Friday, September 12, 2014

This Week in Bank Failures

Russia’s economy is on a slippery slope as the country pours more of its resources into border wars and takes a go-it-alone approach to its economy. The government has run out of funds it can use to prop up the affected sectors, so an abrupt contraction is likely to hit in the coming months. Already a relatively isolated economy, Russia can rely on inflation to keep its economy relatively in balance as it declines. This is an effect that is already being seen in the currency markets, with Russia’s currency losing 1 percent of its value just this week. Russian inflation will mean that past foreign investments are no longer worth much. It is a scenario a little worse than investors had made contingency plans for earlier this year, and banks with a large exposure in Russia, particularly banks in Austria, will be facing a financial squeeze. Russia provides only 3 percent of Austria’s foreign trade, so Austria should be able to make the necessary adjustments to weather any financial crisis in Russia.

Scotland is expected to vote next week to secede from the United Kingdom. The Yes vote, should it occur, will be followed by an extended nation-building exercise that will include the need to rebuild the region’s banking system. Two international banks with operations nominally based in Scotland, Royal Bank of Scotland (RBS) and Lloyds Bank, have signaled their intention to move out after the independence vote in Scotland, putting more pressure on the banking sector. Though they are the two largest banks in Scotland, both are already in fact run from London, so it wouldn’t be as big a change as it sounds. Besides the needs for retail banking and transaction clearing, Scotland will need to create its own currency and central bank, details that remain to be worked out in the 18 months or perhaps much longer between the independence vote and the date that the new nation becomes effective.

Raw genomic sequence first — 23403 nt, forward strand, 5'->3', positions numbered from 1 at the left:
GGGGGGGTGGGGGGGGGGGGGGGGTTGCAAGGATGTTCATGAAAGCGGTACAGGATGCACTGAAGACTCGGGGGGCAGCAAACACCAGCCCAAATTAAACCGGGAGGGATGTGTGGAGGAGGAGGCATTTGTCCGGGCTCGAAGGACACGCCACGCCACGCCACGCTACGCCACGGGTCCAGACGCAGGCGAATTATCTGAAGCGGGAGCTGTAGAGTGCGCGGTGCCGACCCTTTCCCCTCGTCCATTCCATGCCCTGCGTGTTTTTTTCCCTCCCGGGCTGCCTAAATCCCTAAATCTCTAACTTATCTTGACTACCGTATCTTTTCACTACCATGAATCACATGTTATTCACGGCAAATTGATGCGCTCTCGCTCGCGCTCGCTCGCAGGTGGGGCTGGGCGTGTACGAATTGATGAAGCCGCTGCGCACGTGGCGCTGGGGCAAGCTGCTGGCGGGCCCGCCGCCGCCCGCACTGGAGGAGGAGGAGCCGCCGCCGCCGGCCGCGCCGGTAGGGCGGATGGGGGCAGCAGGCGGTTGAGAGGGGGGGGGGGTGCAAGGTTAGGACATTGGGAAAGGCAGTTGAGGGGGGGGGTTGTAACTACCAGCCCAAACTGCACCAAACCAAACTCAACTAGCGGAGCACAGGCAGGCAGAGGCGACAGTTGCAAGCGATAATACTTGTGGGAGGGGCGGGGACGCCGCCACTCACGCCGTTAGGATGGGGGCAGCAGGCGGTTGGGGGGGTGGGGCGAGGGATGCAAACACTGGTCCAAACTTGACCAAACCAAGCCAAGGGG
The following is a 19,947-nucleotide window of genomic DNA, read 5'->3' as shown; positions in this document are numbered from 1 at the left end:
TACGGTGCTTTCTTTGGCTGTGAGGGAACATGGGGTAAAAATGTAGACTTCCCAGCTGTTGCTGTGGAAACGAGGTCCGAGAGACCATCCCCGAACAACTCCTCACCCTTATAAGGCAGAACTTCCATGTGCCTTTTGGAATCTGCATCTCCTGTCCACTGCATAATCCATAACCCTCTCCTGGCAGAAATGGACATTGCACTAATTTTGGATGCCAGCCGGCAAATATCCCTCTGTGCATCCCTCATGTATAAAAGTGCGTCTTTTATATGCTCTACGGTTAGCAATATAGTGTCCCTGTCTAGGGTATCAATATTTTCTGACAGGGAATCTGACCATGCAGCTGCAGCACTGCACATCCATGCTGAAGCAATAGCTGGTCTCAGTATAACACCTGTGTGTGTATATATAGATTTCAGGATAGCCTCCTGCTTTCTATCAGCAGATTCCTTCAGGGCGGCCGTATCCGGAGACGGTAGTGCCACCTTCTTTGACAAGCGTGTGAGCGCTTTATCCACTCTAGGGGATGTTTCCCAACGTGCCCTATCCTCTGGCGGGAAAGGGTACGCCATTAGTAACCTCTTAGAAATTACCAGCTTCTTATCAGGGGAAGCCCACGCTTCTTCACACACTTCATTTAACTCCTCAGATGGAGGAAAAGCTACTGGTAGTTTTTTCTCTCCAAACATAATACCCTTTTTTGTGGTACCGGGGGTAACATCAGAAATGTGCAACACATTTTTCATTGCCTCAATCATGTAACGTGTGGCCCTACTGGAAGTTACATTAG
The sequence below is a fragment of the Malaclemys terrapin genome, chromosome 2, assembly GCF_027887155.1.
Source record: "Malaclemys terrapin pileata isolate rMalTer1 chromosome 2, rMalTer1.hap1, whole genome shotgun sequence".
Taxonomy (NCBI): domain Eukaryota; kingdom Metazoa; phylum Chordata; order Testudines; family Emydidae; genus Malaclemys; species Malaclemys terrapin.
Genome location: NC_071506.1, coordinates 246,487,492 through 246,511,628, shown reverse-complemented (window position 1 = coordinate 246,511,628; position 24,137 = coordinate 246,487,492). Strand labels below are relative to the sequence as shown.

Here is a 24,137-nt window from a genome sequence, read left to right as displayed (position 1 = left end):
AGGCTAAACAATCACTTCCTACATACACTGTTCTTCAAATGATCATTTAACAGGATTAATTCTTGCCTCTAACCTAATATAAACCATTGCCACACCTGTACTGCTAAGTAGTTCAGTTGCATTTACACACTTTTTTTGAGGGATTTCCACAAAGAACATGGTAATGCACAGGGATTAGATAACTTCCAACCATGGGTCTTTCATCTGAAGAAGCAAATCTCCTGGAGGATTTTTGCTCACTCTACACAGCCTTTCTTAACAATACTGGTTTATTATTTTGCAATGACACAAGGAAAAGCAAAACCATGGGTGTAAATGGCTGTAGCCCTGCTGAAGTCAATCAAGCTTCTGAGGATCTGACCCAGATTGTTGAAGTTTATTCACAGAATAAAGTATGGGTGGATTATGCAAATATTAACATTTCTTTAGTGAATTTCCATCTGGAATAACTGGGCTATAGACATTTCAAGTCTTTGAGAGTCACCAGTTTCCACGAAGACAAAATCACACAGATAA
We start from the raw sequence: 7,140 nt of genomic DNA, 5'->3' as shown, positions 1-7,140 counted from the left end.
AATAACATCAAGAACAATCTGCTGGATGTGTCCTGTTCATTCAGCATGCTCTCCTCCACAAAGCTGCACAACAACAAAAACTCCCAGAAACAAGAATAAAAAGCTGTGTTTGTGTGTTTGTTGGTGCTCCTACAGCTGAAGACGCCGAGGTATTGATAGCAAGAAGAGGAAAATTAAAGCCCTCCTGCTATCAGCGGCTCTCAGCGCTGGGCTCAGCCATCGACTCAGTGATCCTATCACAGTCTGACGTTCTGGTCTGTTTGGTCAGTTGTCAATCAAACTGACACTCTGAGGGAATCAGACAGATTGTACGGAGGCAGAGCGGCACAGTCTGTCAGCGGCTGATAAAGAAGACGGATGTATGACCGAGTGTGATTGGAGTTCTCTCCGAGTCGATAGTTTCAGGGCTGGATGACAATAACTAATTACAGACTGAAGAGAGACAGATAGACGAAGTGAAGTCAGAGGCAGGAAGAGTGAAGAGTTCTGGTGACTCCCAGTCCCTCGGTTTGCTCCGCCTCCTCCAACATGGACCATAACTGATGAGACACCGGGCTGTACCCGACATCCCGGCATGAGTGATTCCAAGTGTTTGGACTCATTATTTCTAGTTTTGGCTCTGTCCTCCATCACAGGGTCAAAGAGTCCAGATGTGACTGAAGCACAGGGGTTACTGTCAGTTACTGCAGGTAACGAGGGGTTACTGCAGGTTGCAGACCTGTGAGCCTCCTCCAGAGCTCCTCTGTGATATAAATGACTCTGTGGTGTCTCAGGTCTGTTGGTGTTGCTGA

Changes are inevitable after the death this week of Emilio Botin, the patriarch of Santander, but we probably won’t see any immediate shift in strategy. Santander is the largest bank in Spain and the euro zone, and a banking giant in the United Kingdom, Poland, United States, Brazil, Argentina, and Chile.